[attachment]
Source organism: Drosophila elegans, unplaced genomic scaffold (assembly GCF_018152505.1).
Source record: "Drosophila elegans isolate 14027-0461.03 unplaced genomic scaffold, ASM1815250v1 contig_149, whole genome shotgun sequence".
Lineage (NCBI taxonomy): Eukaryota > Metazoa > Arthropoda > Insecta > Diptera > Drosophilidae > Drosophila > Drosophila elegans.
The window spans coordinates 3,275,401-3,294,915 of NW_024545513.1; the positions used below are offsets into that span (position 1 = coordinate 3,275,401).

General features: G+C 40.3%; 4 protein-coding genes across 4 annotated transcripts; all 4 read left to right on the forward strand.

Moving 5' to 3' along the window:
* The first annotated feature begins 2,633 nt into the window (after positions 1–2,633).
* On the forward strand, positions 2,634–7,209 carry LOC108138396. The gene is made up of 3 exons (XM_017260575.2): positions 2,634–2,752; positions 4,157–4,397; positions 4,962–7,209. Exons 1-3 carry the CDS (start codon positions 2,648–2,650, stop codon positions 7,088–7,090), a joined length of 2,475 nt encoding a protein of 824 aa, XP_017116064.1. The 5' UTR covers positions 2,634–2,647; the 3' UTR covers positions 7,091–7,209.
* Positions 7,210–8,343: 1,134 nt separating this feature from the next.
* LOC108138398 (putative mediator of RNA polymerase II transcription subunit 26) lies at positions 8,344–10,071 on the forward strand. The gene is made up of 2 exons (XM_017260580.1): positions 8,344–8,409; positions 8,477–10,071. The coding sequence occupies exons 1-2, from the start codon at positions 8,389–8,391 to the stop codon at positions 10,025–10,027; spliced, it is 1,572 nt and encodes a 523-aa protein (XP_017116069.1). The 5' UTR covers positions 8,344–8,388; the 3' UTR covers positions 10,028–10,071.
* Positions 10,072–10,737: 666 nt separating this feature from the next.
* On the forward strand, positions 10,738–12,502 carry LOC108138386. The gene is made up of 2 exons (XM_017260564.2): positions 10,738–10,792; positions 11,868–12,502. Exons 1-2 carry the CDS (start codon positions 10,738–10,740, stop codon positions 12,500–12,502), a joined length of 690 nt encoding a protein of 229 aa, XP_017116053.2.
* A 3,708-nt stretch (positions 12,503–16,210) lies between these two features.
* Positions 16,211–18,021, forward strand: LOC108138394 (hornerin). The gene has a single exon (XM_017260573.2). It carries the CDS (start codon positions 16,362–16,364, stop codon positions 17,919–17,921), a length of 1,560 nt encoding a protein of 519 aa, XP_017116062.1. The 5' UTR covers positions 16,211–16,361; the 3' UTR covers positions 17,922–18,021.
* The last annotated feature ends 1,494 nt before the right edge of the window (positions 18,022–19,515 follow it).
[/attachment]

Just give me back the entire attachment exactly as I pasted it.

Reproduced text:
Source organism: Drosophila elegans, unplaced genomic scaffold (assembly GCF_018152505.1).
Source record: "Drosophila elegans isolate 14027-0461.03 unplaced genomic scaffold, ASM1815250v1 contig_149, whole genome shotgun sequence".
Lineage (NCBI taxonomy): Eukaryota > Metazoa > Arthropoda > Insecta > Diptera > Drosophilidae > Drosophila > Drosophila elegans.
The window spans coordinates 3,275,401-3,294,915 of NW_024545513.1; the positions used below are offsets into that span (position 1 = coordinate 3,275,401).

General features: G+C 40.3%; 4 protein-coding genes across 4 annotated transcripts; all 4 read left to right on the forward strand.

Moving 5' to 3' along the window:
* The first annotated feature begins 2,633 nt into the window (after positions 1–2,633).
* On the forward strand, positions 2,634–7,209 carry LOC108138396. The gene is made up of 3 exons (XM_017260575.2): positions 2,634–2,752; positions 4,157–4,397; positions 4,962–7,209. Exons 1-3 carry the CDS (start codon positions 2,648–2,650, stop codon positions 7,088–7,090), a joined length of 2,475 nt encoding a protein of 824 aa, XP_017116064.1. The 5' UTR covers positions 2,634–2,647; the 3' UTR covers positions 7,091–7,209.
* Positions 7,210–8,343: 1,134 nt separating this feature from the next.
* LOC108138398 (putative mediator of RNA polymerase II transcription subunit 26) lies at positions 8,344–10,071 on the forward strand. The gene is made up of 2 exons (XM_017260580.1): positions 8,344–8,409; positions 8,477–10,071. The coding sequence occupies exons 1-2, from the start codon at positions 8,389–8,391 to the stop codon at positions 10,025–10,027; spliced, it is 1,572 nt and encodes a 523-aa protein (XP_017116069.1). The 5' UTR covers positions 8,344–8,388; the 3' UTR covers positions 10,028–10,071.
* Positions 10,072–10,737: 666 nt separating this feature from the next.
* On the forward strand, positions 10,738–12,502 carry LOC108138386. The gene is made up of 2 exons (XM_017260564.2): positions 10,738–10,792; positions 11,868–12,502. Exons 1-2 carry the CDS (start codon positions 10,738–10,740, stop codon positions 12,500–12,502), a joined length of 690 nt encoding a protein of 229 aa, XP_017116053.2.
* A 3,708-nt stretch (positions 12,503–16,210) lies between these two features.
* Positions 16,211–18,021, forward strand: LOC108138394 (hornerin). The gene has a single exon (XM_017260573.2). It carries the CDS (start codon positions 16,362–16,364, stop codon positions 17,919–17,921), a length of 1,560 nt encoding a protein of 519 aa, XP_017116062.1. The 5' UTR covers positions 16,211–16,361; the 3' UTR covers positions 17,922–18,021.
* The last annotated feature ends 1,494 nt before the right edge of the window (positions 18,022–19,515 follow it).